In my struggles with depression and anxiety over the past decade I’ve learnt a thing or two that I’ve been inspired to share; some coping strategies and tools we can employ when the going gets a bit tough or we simply wake up one day and feel like the world is on top of us:

1. Watch a movie.

It’s okay to feel how you’re feeling. If you’re having a bad day and don’t feel up to leaving the house, that’s cool. Find a good movie to watch and cook up some popcorn! Chill out, it’s all good. There’s always tomorrow for all that ‘serious stuff’ anyway!

2. Have a shower.

Sitting around all day with bed hair smelling terribly doesn’t just sting the nostrils of those around you but is also bound to leave you feeling pretty sh*tty too. Freshen up and brush your hair so at least you can walk past your reflection without having to cringe every time! Self-esteem instant win!

3. Do something you enjoy.

Sometimes in our darkness it’s easy to forget the things we enjoy. Our heads becomes a dark mess in which everything seems pointless. But even something as simple as flicking through your favourite book or magazine can spark some much more positive thoughts. You should see my F1 magazine collection – ideal for times like these!

4. Have a normal conversation with a friend.

By all means talk to a close friend about how you’re feeling, have that conversation, but don’t forget to talk about normal stuff too, things you both enjoy. Have a laugh. Smile. Did someone say footy season?!

5. Sit outside for an hour.

‘Life on the inside’ can become pretty claustrophobic pretty quickly. And while you might not feel up to going out in public and seeing people, often chilling on the patio or in the sun reading a book or watching the clouds roll by can be the perfect remedy. Fresh air and Vitamin D anyone?

6. Listen to your favourite music (and maybe bust out a dance move or two!)

Whether you’re a music nut or not, all of us will have that song or two that get us feeling pretty fired up for life! So if need be, close your bedroom door (and perhaps the curtains!) and rock out. Did someone just drop the bass?! #onemanrave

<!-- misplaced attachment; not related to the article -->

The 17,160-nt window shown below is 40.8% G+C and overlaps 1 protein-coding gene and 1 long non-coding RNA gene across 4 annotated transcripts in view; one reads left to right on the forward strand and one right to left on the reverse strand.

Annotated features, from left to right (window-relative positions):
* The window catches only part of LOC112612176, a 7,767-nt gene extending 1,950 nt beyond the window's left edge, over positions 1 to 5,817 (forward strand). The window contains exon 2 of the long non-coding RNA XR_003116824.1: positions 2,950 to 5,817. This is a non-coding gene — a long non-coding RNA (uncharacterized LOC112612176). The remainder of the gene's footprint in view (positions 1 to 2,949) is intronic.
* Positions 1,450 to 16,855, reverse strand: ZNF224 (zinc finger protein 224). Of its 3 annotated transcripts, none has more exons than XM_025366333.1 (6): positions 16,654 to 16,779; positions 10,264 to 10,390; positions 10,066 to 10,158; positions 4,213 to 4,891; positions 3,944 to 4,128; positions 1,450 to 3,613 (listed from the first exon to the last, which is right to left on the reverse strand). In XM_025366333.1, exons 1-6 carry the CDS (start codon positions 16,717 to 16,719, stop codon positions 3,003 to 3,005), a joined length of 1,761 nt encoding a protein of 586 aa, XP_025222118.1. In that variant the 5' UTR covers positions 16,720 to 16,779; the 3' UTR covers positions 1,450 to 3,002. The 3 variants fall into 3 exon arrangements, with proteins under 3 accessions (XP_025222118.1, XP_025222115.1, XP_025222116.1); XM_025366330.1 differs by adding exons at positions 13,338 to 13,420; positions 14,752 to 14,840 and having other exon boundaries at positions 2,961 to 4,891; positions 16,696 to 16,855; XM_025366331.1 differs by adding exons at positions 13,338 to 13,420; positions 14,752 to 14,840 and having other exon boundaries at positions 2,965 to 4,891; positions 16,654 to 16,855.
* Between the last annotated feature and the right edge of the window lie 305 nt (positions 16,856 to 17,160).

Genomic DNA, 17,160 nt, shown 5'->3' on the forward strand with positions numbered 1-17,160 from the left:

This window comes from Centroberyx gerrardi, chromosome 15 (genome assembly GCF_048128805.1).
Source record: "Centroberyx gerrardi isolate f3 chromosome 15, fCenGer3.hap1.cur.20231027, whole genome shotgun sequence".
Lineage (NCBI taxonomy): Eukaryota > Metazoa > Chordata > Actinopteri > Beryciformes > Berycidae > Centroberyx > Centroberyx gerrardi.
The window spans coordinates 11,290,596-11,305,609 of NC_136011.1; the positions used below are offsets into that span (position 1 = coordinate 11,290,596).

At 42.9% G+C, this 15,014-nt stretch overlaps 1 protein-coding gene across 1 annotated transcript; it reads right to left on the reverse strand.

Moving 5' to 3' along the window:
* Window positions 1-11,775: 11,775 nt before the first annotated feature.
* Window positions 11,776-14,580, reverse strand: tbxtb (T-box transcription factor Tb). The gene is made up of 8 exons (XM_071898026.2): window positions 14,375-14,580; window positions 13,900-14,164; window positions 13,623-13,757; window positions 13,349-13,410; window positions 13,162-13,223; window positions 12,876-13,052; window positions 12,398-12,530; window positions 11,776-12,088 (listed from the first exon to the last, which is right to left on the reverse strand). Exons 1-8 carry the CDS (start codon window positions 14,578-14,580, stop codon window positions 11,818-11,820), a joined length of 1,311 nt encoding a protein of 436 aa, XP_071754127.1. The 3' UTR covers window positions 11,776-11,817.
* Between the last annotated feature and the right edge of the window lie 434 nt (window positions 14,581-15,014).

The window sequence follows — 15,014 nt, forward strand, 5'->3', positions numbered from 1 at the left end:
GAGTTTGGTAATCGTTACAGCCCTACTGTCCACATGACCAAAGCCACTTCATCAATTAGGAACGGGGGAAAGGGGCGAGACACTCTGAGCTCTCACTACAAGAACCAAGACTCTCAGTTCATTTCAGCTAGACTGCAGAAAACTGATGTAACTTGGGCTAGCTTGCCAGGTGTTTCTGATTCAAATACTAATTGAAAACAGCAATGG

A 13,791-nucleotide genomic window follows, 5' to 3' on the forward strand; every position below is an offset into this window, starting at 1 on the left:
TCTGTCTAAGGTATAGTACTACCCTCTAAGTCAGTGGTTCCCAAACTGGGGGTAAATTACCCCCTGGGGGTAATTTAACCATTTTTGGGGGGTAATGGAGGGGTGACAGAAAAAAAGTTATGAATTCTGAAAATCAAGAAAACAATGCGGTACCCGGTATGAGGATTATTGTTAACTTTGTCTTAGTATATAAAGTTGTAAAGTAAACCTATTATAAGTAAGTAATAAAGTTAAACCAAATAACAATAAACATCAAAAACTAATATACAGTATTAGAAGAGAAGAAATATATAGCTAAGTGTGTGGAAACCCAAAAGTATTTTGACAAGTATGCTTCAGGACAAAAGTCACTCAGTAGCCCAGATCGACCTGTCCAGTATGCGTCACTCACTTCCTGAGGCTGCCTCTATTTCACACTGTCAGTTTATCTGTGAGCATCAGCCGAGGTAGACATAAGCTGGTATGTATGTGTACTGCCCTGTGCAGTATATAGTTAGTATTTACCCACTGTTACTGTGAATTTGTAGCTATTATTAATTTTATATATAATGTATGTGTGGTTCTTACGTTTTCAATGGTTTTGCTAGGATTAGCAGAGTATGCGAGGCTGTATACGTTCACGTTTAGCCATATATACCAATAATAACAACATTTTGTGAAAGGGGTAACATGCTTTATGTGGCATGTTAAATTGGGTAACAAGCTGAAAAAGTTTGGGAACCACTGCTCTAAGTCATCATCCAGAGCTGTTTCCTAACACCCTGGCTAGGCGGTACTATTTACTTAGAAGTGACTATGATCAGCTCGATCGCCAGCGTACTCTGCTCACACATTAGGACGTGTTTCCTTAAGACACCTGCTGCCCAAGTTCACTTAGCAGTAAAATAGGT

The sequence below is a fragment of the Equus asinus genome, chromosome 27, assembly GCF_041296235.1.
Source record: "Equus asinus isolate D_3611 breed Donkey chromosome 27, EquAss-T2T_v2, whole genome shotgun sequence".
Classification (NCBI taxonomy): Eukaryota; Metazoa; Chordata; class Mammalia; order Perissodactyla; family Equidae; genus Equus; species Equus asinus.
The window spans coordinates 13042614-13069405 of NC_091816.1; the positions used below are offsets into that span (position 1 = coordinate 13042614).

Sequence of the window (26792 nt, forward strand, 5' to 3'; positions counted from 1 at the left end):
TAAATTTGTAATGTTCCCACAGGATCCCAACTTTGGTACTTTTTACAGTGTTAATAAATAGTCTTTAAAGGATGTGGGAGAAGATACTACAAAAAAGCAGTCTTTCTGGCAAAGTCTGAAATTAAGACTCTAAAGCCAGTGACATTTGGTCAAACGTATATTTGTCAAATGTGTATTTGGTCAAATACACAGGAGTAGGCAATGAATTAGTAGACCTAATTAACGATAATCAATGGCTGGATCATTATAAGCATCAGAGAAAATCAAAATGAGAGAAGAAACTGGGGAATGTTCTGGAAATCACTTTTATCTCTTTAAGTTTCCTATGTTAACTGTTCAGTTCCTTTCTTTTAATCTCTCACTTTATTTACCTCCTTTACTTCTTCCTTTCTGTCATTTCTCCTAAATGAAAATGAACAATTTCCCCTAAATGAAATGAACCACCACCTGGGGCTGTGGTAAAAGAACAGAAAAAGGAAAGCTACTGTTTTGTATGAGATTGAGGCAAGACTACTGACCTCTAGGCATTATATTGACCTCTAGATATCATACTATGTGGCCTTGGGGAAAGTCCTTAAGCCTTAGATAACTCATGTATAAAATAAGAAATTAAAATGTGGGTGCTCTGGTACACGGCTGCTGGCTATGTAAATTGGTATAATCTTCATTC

7. Sleep if you need to.

It’s easy to feel guilty for feeling tired or needing to nap every hour. This guilt though I’ve found to be highly counter-productive! So put your PJs on and get comfy. Just as the body needs rest from physical activity the mind needs rest sometimes too. Sweet dreams!

8. Walk The Dog

If you don’t have a dog, fly the bird, swim the fish or drag the cat somewhere instead. While we might not all be ‘gym people’, simply getting the body moving for half an hour or so is often enough to point our mind back towards greener pastures. (Bonus points for those who comment with photos of them actually taking their bird for a fly…!)

9. Write

This one is a personal favourite though one that I cannot recommend highly enough. It has helped me to pull apart negative thought patterns and reflect on the underlying reasons behind many of the decisions I have made. Unintentionally it has taught me much of what I know about myself! You’ll be amazed at the revelations you stumble across!

10. Be honest with people.

Saving the most important to last is one that I admit to having neglected for far too long. So easy it is to make excuses as to why we can’t do things, to paint a much rosier picture than that of reality and to push people away or ignore them until things are better. But just as we would have no qualms in letting a friend know we’d broken our leg, there is no need to hide our mental struggles from the world either. The time has come for us all to realise this.

Take care team!

PJ.

Originally published on Greatness Via Passion, September 2015.


What are some ways that you manage your bad days? I’d love to keep adding to this list! Share in the comments below 🙂

DIY 39: positive thoughts in a jar 

DIY 39: positive thoughts in a jar – http://wp.me/p6GteP-2R7

Hey pixels!! First day of 2017; did you had fun yesterday? I hope so, my happy pixels. The last day of the year is always special. It’s when we remember how time flies; and when we make a list of  New Year Resolutions.

But, we really complete our resolutions list or we forget it? This is why I’m proposing this DIY, my happy pixels. It’s all about positive thinking and happiness. We, people, tend to remember better all the times when we do something wrong or when we are unhappy. But we tend to forget all the good things that happens to us every day. I  want to change the game with this DIY.